Alaska is a perpetual surprise. The fjords are like tickle trunks filled with wildlife and vistas and the occasional summertime ice floe, the cities and towns are Snoopy doghouses, bigger and with more going on than they appear to have from the outside. But the biggest surprise of all is Denali.
It’s not just that it’s the highest peak in North America. You probably knew that. But it’s also part of one of the highest mountain ranges in the world. North Americans tend to think of the Rockies as their Alps, not realizing they’ve got their own Himalayas, too.
But it gets even more surprising.
Everest gets the official highest-mountain designation because its peak is the highest point on the planet above sea level. Fair enough. But it also rises from the Tibetan Plateau, which is itself between 4,200m and 5,200m (13,780 ft and 17,060 ft) high, meaning its actual climbing height — what mountain folks call the base-to-peak height — is between 3,700m and 4,700m (12,139 ft and 15,420 ft). But Denali isn’t standing on anyone’s shoulders. Starting from as low as 300m (984 ft) above sea level, Denali’s base-to-peak is 5,000m to 6,000m (16,404 ft to 19,685 ft). That’s almost three Burj Khalifas (and more than four CN Towers) more climbing than Everest.
That’s a big surprise to read, but it’s an even bigger surprise to see as you stand at its base in Denali National Park looking upward into a sky that makes Montana seem like Medium Sky country. Seeing Everest for the first time can be a disappointment to some, because it’s so much a part of its range. (“Which one is it?” is a pretty common question.) But Denali’s different. Like Kilimanjaro and Nanga Parbat in Pakistan, there’s no mistaking Denali; it’s entire mass and scale are on full display.
But Denali has another surprise in store. Even if you’re not a climber, or even especially interested in mountains, the fact that we call it that is pretty extraordinary. Though the Koyukon people have called it Denali for centuries (which makes sense, it’s the Koyukon word for “tall” or “big mountain”), North Americans — and Americans in particular — have not had a great record when it comes to retaining original Indigenous names for lakes and rivers and cities and mountains. And, unsurprisingly, Denali was called Mt McKinley, named for then-President Elect William McKinley in 1897. It’s only been called Denali officially throughout the U.S. since 2015. But here’s the thing about Alaska: Charles Sheldon, the old Yalie who got a national park established around the mountain, where he used to like to hunt bighorn sheep, was a staunch, even militant proponent of keeping its old name even in the early decades of the 20th century. In his posthumous memoir, published in 1930, he wrote:
“The Indians [sic] who have lived for countless generations in the presence of these colossal mountains have given them names that are both euphonious and appropriate. … Can it be denied that the names they gave to the most imposing features of their country should be preserved? Can it be too late to make an exception to current geographic rules and restore these beautiful names — names so expressive of the mountains themselves, and so symbolic of the Indians who bestowed them?”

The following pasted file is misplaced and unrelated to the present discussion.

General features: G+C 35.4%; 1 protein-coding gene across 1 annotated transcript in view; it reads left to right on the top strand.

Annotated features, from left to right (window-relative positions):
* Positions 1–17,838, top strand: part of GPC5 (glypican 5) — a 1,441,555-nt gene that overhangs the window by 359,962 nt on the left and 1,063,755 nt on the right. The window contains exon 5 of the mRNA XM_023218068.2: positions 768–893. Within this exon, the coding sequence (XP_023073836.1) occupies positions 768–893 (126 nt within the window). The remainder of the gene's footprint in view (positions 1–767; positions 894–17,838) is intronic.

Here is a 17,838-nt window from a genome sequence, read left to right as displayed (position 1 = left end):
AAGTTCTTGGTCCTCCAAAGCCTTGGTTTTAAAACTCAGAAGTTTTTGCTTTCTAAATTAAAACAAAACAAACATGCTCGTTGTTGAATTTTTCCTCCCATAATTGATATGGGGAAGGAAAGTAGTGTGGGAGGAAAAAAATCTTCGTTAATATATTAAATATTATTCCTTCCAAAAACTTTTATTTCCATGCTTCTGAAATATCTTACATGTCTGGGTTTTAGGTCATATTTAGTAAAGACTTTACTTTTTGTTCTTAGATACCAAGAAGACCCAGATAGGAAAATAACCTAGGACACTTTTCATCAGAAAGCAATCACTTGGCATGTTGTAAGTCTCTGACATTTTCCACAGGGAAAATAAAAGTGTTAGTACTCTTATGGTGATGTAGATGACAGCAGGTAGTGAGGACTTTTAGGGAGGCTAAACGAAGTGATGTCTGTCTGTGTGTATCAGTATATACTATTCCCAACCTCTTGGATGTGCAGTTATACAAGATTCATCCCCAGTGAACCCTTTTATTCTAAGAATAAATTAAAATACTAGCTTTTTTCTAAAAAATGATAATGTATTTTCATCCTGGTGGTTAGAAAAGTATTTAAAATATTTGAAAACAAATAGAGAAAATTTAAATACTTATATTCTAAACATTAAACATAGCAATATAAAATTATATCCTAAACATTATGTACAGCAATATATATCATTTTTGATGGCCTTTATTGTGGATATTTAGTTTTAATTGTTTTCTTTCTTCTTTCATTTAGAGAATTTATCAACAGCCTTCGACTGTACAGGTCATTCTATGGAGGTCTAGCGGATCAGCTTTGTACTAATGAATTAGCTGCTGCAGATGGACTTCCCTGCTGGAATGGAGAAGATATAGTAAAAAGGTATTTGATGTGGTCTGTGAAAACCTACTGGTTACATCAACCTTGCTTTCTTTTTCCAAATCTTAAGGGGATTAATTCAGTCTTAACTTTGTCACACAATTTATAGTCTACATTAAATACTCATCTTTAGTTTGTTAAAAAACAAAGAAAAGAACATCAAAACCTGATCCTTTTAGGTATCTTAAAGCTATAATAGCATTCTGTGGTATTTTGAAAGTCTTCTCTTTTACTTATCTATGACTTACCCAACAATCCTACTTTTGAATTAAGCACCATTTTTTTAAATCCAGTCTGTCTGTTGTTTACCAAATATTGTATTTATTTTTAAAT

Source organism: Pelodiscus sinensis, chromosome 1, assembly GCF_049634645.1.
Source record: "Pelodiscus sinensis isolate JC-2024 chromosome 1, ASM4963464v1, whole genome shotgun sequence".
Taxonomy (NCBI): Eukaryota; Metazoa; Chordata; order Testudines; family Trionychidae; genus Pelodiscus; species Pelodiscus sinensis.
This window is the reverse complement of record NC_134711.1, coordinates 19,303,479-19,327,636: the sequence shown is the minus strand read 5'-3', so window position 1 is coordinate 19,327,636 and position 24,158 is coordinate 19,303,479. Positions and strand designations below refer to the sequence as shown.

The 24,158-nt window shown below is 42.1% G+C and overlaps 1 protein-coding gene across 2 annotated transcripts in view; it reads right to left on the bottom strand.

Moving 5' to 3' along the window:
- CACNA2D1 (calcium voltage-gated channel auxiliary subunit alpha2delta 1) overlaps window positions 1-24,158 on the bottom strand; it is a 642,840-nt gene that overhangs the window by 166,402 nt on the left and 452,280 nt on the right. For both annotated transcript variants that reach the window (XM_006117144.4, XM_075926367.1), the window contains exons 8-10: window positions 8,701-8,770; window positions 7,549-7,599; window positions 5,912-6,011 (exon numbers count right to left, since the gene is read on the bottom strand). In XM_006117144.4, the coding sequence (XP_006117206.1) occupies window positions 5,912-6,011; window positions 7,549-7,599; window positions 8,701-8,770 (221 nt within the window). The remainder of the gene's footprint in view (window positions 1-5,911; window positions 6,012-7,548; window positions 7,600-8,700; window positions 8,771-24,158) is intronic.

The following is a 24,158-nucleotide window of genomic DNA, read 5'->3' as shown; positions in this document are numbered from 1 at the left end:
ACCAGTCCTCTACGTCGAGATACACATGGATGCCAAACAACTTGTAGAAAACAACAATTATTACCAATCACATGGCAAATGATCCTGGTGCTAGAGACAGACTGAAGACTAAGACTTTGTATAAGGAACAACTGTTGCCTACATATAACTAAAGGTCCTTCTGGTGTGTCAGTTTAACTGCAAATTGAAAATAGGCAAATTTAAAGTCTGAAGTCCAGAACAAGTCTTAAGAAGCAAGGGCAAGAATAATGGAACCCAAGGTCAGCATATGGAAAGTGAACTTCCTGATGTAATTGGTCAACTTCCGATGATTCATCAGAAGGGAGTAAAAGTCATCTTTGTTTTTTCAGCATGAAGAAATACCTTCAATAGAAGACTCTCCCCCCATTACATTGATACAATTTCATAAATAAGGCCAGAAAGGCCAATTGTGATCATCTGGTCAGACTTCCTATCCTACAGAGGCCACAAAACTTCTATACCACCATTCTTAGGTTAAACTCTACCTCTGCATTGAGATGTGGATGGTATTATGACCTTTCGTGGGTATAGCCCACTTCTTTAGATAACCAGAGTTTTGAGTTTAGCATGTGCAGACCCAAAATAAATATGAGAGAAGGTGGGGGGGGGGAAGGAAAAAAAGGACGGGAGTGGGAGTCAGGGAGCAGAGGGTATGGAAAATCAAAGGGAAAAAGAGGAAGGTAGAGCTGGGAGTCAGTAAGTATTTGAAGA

The spirit didn’t die with Sheldon, and the State of Alaska decided to give it back its rightful name in 1975. That’s just five years after an Italian-American named Espera Oscar de Corti played the “crying Indian” in that famous PSA telling us all to stop littering. It’s just two years after the Wounded Knee incident, the 71-day standoff between U.S. marshalls and 200 Lakota in South Dakota. This was not a good time for Indigenous–settler relations, and the idea of any kind of discourse or dialogue was decades off. Except in Alaska.
And it wasn’t a blip. The state is home to 13 Native Regional corporations, the largest of which — Sealaska — employs more than 1,000 people. The result is an autonomous people who play an active and decisive role in state life. So in Anchorage, you get the Native Heritage Center; in Juneau, the Sealaska Heritage Institute, housed since 2015 in the most impressive building in the state capital. The influence of the Athabaska, Tlingit, Haida, Aleut, Tsimshian, Yup’ik, and Inupiat nations is everywhere, giving visitors a glimpse of what the first steps toward harmonious co-habitation might look like. Some think of Alaska as a big, glorious, empty wilderness, the land of bears and whales and caribou. But this is an inhabited place, has been for millennia, and in a world in which it’s so easy to ignore any history older than a century or so, it’s good to run into people for whom “millennial” means something more than Instagram and elastic-cuffed chinos.
Mt Denali, as magisterial as it is, is only one aspect of the remarkable Denali National Park. At a little under 2 million hectares (20,000 sq km), it’s bigger than any national park in the contiguous U.S., though, this being Alaska, it only comes in third. It’s not your parents’ walk-in-the-park kind of Boo-Boo-bear souvenir-shop national park. There is one road, a dirt road, 150km (93 mi) long east to west, and much of it you’re not allowed to drive unaccompanied. This is wild nature as unmitigated as it mostly comes. This is Into the Wild country. But you can hike. And hike. And hike. And you can sit on the cottongrass at the base of a black spruce and tilt your head up, then swivel it around, close your eyes, open them again, and try to take in this massive, clean, clear, open space. Then sit a little longer, because the trip is worth it just for this.
Keen on a trip to Denali? G Adventures can get you there. Check out our small group tours to Alaska here.